• Concentrated disadvantage;
  • violence;
  • social capital;
  • school attachment;
  • parental attachment;
  • peer drug use;
  • gangs;
  • drug use;
  • race;
  • racial groups;
  • delinquency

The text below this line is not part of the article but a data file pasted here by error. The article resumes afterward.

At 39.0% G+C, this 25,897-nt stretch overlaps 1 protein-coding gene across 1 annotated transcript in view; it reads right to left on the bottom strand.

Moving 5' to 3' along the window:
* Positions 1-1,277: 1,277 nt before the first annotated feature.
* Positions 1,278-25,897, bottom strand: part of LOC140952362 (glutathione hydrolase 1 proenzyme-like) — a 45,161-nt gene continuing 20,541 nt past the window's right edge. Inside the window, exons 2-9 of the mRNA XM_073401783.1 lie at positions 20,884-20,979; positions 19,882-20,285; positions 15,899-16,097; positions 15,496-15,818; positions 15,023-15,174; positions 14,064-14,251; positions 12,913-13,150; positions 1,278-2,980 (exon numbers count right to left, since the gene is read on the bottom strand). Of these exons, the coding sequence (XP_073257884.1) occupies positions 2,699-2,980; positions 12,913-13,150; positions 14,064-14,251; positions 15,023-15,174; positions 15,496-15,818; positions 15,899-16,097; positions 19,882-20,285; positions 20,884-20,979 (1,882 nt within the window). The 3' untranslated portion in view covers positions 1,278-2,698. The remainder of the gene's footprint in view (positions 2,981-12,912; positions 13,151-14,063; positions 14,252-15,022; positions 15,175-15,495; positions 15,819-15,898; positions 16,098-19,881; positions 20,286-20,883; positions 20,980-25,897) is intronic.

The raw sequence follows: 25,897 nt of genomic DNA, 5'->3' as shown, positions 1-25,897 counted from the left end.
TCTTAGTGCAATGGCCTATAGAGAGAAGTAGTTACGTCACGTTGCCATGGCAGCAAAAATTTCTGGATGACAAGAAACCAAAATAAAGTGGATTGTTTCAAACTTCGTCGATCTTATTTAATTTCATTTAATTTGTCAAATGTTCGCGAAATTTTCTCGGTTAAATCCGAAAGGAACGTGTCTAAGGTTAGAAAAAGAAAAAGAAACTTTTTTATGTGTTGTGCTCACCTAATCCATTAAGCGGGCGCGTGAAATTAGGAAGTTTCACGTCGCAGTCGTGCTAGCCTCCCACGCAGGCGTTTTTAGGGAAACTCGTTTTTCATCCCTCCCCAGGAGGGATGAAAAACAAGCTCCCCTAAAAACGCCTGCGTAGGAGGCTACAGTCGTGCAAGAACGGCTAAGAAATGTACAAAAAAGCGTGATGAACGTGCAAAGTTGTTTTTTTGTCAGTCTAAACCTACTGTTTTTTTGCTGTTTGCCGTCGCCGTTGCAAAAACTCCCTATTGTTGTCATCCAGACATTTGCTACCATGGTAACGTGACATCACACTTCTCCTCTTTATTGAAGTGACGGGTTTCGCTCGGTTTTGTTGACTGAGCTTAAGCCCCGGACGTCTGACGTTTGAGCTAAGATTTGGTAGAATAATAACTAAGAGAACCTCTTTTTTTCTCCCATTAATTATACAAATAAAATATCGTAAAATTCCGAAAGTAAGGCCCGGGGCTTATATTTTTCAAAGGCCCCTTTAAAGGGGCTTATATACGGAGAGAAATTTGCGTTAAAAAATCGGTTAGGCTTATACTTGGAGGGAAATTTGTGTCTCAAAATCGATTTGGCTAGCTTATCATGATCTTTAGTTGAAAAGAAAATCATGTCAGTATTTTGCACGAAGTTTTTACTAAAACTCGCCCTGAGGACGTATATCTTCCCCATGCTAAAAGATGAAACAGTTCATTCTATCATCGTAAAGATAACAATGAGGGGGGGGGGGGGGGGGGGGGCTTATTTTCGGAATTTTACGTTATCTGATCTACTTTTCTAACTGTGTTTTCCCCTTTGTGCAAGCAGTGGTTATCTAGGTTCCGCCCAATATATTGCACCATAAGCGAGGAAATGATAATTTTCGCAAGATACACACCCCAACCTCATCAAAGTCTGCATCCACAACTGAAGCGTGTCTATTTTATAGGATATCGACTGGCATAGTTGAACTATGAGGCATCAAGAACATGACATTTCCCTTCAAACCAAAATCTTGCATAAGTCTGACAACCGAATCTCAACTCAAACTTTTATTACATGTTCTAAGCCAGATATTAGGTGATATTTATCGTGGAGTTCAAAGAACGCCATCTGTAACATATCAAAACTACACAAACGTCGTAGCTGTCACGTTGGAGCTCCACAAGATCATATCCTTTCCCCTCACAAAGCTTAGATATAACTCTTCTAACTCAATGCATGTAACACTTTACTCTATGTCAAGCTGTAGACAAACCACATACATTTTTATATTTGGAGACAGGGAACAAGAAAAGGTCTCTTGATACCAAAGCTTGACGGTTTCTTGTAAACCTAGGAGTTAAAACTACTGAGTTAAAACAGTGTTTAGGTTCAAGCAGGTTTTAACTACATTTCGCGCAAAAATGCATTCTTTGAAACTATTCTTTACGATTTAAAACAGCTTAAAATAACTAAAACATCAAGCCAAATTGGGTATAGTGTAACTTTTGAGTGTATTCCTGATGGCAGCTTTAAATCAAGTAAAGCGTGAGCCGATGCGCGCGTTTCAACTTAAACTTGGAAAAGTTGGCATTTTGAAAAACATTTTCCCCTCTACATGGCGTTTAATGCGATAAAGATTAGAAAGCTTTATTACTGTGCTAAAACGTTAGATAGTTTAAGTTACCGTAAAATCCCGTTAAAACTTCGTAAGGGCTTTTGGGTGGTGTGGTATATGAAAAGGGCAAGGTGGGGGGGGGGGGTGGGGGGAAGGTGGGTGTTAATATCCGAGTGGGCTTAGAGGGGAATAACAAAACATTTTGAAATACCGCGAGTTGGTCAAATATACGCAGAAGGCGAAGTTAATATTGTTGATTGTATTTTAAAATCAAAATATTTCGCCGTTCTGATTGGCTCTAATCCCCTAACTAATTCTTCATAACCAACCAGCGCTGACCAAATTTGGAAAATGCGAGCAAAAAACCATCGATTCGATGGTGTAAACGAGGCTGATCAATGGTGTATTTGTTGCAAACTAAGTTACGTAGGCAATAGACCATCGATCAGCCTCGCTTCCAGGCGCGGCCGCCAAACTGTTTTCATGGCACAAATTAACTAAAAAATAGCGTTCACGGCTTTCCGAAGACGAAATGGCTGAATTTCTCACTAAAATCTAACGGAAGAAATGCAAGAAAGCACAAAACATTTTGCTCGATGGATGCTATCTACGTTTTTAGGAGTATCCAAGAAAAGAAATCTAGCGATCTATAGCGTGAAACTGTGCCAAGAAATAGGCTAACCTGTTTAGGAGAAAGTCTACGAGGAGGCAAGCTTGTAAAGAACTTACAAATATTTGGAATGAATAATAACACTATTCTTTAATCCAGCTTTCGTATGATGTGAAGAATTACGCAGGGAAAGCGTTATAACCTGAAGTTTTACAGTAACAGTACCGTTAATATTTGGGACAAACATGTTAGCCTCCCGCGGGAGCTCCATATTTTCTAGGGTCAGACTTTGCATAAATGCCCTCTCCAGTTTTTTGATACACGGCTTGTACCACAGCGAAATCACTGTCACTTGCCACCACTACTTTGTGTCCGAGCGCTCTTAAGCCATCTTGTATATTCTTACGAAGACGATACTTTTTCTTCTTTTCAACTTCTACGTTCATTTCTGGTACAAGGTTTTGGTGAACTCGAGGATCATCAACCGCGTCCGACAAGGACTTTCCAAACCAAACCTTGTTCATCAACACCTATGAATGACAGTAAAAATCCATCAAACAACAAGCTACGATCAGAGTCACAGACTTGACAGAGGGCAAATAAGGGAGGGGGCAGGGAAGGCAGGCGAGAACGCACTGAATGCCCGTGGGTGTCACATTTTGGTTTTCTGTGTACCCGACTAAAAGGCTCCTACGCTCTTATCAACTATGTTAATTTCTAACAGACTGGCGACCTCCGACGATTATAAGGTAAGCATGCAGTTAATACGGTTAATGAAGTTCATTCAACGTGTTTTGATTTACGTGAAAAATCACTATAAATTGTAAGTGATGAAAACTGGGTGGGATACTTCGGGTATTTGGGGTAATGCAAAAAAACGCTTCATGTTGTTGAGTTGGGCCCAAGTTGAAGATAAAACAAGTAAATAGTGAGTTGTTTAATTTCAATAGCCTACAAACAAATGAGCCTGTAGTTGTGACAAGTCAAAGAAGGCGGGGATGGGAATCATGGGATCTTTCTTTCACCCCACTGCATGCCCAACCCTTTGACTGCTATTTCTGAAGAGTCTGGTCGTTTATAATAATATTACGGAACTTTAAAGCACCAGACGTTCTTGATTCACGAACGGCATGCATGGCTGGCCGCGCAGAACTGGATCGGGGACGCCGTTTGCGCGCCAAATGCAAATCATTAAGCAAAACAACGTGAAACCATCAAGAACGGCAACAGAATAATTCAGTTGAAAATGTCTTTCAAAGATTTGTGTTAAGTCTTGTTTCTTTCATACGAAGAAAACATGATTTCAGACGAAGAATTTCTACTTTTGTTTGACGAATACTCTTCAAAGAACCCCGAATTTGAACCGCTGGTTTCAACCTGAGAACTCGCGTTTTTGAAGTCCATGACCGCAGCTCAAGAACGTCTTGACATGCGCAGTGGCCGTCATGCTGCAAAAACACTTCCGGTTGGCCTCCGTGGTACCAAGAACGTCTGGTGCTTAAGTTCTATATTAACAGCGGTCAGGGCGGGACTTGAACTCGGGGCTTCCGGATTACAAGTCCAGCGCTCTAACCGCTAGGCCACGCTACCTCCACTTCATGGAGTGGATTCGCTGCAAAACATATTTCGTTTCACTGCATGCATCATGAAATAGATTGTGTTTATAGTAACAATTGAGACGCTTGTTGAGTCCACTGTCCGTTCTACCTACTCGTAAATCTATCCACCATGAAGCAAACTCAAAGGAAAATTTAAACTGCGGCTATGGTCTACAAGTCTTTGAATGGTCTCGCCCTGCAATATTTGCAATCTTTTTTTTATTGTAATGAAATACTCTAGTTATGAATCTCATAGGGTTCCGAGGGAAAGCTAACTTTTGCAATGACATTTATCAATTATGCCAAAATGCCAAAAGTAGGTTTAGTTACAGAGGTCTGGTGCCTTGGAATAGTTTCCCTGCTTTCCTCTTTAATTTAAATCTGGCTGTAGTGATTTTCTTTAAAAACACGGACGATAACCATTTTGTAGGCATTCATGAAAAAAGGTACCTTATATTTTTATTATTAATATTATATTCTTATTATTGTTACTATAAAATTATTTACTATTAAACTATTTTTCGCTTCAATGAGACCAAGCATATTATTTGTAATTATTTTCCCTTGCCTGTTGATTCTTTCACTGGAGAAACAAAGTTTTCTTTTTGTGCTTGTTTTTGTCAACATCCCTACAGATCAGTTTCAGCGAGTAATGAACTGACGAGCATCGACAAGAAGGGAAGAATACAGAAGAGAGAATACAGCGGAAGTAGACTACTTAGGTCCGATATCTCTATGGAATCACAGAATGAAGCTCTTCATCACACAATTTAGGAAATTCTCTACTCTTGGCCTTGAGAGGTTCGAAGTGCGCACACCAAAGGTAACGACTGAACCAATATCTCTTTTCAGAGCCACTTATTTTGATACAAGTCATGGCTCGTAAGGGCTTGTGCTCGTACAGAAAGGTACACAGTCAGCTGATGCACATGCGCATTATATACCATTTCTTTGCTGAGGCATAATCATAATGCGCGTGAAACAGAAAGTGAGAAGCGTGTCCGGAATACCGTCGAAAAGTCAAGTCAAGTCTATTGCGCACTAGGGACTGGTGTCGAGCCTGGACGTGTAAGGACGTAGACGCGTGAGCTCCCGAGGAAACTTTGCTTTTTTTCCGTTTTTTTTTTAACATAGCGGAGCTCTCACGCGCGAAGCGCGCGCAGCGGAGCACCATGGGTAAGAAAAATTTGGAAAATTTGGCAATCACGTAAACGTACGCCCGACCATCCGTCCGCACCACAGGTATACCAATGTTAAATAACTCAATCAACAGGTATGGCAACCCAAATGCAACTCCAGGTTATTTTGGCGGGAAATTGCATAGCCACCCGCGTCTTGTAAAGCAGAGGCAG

This study explains racial/ethnic differences in serious adolescent violent behavior using a contextual model derived from prior urban, developmental, and criminological theory. Using data from the National Longitudinal Survey of Adolescent Health, we compare involvement in serious violence among Asians, blacks, Hispanics, Native Americans, and whites. Results indicate that statistical differences between whites and minority groups are explained by variation in community disadvantage (for blacks), involvement in gangs (for Hispanics), social bonds (for Native Americans), and situational variables (for Asians). The lesser involvement in violence among Asians compared to blacks, Hispanics, and Native Americans is accounted for by similar factors. Differences in violent behavior among the latter three minority groups are not significant. Theoretical and policy implications of the findings are discussed.